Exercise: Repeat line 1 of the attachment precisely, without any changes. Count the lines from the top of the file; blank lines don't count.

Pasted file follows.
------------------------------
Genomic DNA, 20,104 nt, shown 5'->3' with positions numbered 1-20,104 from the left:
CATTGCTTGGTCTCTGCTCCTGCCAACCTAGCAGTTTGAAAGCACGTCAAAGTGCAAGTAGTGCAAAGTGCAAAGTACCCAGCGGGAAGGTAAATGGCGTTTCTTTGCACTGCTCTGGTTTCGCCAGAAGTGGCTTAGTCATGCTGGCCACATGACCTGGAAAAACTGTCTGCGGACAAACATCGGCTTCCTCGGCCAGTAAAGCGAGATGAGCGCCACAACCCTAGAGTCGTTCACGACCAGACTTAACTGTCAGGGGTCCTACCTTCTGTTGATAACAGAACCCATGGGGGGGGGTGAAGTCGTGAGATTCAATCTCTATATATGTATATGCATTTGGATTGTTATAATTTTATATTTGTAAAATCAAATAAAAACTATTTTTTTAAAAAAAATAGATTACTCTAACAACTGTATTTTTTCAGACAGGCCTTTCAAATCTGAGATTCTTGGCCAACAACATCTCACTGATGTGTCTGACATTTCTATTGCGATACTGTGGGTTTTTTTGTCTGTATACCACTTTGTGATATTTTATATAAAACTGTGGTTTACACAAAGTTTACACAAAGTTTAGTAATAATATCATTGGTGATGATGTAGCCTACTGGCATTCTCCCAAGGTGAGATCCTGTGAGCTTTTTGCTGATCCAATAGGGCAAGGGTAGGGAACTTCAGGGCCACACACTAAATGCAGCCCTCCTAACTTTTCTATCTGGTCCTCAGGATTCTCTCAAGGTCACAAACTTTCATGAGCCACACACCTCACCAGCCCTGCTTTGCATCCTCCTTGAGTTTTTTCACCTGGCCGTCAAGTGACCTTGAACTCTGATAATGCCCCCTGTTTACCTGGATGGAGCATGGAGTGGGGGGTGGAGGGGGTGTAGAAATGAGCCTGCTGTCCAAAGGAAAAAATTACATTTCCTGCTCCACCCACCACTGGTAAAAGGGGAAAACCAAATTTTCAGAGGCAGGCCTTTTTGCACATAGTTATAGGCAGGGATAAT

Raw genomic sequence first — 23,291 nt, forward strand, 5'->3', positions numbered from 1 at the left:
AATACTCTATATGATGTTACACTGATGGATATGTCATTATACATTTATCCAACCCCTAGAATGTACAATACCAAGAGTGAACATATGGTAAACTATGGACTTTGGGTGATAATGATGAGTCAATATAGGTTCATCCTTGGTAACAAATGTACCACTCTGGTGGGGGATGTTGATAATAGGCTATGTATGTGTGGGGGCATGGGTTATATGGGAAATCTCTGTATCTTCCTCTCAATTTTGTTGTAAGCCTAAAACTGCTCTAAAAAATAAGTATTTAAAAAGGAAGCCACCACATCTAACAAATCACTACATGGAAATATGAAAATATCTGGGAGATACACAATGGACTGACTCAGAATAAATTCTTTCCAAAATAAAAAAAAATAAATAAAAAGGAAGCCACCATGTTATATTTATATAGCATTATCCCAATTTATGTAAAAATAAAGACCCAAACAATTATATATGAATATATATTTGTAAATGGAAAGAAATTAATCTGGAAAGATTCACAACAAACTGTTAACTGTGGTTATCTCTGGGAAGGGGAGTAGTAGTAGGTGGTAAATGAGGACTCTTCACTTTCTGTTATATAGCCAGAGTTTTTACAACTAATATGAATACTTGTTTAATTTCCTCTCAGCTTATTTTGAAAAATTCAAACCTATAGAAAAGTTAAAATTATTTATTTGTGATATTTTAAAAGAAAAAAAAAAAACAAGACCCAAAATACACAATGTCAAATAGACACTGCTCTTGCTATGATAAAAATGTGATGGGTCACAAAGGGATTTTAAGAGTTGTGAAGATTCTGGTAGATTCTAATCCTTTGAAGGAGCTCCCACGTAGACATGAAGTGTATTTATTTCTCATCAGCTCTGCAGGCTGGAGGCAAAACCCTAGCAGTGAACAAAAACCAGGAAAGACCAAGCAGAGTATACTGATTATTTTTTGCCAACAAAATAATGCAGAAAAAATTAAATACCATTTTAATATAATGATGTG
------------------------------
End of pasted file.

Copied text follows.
Genomic DNA, 20,104 nt, shown 5'->3' with positions numbered 1-20,104 from the left: